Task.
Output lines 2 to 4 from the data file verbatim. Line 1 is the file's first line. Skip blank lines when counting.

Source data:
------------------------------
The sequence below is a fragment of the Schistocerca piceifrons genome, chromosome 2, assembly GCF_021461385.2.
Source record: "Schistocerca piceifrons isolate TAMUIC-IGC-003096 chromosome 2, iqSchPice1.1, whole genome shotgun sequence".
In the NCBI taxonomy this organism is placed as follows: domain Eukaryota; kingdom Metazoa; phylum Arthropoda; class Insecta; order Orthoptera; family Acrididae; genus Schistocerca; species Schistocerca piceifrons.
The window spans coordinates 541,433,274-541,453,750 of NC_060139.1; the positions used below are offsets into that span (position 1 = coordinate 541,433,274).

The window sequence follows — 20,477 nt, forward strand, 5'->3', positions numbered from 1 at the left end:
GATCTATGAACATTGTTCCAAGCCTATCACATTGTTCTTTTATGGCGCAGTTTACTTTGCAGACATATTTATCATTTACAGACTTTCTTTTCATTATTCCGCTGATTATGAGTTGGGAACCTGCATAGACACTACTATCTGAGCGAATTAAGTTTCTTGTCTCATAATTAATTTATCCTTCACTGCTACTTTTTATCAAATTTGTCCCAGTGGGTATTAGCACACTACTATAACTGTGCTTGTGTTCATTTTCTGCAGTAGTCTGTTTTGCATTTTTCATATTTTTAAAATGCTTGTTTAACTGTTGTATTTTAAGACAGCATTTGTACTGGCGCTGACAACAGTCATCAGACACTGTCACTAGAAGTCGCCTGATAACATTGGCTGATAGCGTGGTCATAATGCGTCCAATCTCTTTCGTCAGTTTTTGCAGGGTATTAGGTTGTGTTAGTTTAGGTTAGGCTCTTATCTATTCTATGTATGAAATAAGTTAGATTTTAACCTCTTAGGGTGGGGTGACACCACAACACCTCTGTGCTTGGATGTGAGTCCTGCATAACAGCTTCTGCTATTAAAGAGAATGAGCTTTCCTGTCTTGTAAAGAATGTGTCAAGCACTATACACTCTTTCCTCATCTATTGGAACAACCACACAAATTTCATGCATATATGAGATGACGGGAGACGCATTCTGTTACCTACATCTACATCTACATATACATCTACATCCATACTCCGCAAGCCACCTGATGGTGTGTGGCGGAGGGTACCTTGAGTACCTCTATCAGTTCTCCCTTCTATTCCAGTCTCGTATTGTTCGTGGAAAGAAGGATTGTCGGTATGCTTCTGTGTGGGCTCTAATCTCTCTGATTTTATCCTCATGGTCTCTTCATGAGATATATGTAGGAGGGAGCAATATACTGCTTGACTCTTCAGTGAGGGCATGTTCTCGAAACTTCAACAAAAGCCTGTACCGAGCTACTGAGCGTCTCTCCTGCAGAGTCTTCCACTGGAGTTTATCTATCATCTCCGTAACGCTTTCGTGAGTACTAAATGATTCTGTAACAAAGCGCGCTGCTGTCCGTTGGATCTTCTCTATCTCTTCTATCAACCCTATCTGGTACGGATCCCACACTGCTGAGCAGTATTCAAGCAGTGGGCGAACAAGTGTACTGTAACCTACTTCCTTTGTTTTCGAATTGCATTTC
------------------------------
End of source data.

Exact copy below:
Source record: "Schistocerca piceifrons isolate TAMUIC-IGC-003096 chromosome 2, iqSchPice1.1, whole genome shotgun sequence".
In the NCBI taxonomy this organism is placed as follows: domain Eukaryota; kingdom Metazoa; phylum Arthropoda; class Insecta; order Orthoptera; family Acrididae; genus Schistocerca; species Schistocerca piceifrons.
The window spans coordinates 541,433,274-541,453,750 of NC_060139.1; the positions used below are offsets into that span (position 1 = coordinate 541,433,274).